Wednesday, September 23, 2009

More Details Emerge in

Pioneer Press Article

About U's Beef With Light Rail...

Primarily, the suit claims that in planning the project, the Met Council violated the Minnesota Environmental Rights Act by not addressing the U's concerns about "environmental impact."

Met Council Chairman Peter Bell responded Tuesday by calling the suit "premature and without merit," saying the planning agency had taken all necessary legal steps to move forward with the rail line connecting the downtowns of St. Paul and Minneapolis.

A spokesman for St. Paul Mayor Chris Coleman said, "We are fully confident the project office is taking all necessary steps to resolve the U's concerns and this lawsuit will prove unnecessary."

The suit also alleges the project will detract "from the current setting and esthetic quality of the University's historical districts," including places listed on the National Register of Historic Places and places eligible but not listed.

[Now this is a new one, unrelated to noise and vibration affecting research instrumentation. Pay attention to what they do - this suit - rather than what they say...]

"When determining whether to list an area as an historic district, the University's Board of Regents also considers an area's setting," the suit states, adding that "the increase in average daily (car) traffic associated with (the light-rail line) will adversely affect the existing setting and esthetic quality of the (campus)."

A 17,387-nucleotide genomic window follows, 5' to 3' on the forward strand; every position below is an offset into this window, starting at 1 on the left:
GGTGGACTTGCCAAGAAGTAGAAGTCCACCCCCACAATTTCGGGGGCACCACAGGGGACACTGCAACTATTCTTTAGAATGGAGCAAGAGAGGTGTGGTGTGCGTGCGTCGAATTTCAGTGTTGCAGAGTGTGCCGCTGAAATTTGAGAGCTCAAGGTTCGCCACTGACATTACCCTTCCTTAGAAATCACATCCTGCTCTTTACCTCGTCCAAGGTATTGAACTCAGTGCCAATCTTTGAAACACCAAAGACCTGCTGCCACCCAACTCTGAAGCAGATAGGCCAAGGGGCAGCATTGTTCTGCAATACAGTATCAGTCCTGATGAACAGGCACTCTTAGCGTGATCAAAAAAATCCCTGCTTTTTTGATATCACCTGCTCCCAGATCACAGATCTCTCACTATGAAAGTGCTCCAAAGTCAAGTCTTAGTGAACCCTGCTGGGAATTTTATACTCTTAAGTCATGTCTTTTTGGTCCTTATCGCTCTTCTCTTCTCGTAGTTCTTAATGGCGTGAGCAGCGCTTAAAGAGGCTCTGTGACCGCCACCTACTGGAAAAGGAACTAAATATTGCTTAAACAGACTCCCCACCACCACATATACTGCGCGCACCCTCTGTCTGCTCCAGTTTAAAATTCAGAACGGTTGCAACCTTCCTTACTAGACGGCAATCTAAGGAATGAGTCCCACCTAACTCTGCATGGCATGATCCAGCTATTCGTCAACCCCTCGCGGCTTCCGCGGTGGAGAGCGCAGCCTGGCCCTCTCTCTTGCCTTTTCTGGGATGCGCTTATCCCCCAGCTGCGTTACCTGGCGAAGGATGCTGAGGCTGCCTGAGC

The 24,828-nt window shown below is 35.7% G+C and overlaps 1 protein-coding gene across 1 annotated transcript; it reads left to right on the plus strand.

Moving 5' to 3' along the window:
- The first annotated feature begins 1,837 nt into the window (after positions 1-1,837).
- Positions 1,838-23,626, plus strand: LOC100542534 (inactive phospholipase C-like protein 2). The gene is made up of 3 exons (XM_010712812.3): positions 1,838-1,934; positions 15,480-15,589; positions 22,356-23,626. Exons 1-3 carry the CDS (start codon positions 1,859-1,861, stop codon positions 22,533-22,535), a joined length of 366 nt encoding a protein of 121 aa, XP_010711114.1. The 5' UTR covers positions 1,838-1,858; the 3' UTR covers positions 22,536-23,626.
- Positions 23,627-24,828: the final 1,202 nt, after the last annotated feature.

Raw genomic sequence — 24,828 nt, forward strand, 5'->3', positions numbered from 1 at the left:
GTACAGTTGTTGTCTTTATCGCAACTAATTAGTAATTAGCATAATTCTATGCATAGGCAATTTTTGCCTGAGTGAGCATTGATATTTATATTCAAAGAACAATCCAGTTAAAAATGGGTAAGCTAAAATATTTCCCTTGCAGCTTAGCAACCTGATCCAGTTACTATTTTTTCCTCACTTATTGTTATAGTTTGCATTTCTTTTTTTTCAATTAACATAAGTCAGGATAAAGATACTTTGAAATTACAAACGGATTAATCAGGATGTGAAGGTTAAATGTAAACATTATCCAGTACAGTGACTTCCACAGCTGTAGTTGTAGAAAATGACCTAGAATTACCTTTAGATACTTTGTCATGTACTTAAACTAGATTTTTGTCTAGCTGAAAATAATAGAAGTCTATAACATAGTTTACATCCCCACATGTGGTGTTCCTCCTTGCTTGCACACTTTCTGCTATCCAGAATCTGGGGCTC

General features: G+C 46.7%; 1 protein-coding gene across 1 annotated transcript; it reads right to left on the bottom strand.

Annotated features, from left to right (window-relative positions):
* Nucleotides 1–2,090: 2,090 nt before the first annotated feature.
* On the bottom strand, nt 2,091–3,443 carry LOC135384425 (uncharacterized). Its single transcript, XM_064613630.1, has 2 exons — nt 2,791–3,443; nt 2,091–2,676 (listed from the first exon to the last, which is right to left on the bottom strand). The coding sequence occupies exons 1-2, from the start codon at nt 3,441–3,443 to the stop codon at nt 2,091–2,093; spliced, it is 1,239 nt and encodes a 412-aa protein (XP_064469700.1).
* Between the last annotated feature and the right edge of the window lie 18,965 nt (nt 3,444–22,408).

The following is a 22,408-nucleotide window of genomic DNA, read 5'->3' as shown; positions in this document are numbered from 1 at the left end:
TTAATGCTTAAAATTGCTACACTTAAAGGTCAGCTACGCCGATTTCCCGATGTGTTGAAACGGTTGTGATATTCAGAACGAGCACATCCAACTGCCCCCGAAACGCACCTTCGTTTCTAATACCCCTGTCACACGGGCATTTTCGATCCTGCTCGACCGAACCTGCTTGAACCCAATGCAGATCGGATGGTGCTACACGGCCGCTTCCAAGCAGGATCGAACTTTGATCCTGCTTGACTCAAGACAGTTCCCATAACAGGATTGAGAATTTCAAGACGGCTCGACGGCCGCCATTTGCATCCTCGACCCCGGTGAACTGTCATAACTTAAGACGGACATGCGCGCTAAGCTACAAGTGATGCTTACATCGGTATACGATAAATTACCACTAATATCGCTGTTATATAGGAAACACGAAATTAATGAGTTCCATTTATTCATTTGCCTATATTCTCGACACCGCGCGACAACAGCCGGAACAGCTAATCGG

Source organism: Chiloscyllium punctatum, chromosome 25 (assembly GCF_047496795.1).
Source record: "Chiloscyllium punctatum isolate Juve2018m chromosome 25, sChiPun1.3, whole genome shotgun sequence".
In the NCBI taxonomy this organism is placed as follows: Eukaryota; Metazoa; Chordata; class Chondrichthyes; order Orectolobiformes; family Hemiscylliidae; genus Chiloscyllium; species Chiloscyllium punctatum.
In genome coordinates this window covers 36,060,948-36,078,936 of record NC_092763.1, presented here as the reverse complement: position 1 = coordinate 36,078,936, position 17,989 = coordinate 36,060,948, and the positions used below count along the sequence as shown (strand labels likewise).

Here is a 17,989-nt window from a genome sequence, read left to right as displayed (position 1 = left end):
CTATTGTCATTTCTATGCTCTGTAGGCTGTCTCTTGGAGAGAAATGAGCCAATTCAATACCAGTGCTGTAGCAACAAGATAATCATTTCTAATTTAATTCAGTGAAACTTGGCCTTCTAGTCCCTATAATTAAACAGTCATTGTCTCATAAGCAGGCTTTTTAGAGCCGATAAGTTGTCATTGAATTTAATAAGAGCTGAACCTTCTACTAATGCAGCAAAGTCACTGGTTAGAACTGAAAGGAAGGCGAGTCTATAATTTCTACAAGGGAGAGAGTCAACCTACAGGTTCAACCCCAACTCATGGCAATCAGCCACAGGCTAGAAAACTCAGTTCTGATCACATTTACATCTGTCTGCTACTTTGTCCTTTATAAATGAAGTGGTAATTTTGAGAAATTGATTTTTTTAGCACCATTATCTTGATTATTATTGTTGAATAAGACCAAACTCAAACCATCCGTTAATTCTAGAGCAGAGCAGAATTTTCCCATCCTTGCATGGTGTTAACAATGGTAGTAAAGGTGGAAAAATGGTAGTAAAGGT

[So here is the hidden agenda. The U administration does not like the route. They've never liked it, unless the thing was in a tunnel or the Northern route used. What is being stated above has nothing to do with mitigation for research equipment.]

The suit also claims that under state law, the Met Council has no right under eminent domain to use the U's property for the project, because it is already being put to public use.

[Wow! Now this is big and everyone should wake up and pay attention. Seems that the President does, indeed, have a Vatican complex. Will he still have one next Spring when the U has to pay for this arrogance?]

"We need a binding agreement on how those (environmental impacts) are going to be addressed — which we don't have," said university general counsel Mark Rotenberg. "It's not OK to be told, 'We'll still keep talking, we'll still keep talking'; meanwhile, they issue all these formal benchmarks."

[There is true irony to Rotenberg making a this statement. This has been the University (administration's) very own modus operandi lately. As the saying goes about gored oxen...]

Replied Bell: "The university is expecting a level of detail today that normally would not be achieved in a project such as this until much later — when the project moves into the final design phase.

"The U has said to me that this is principally done to preserve their prerogative. ... I really do wish, however, that the U would show more concern about the budgetary restraints we're under."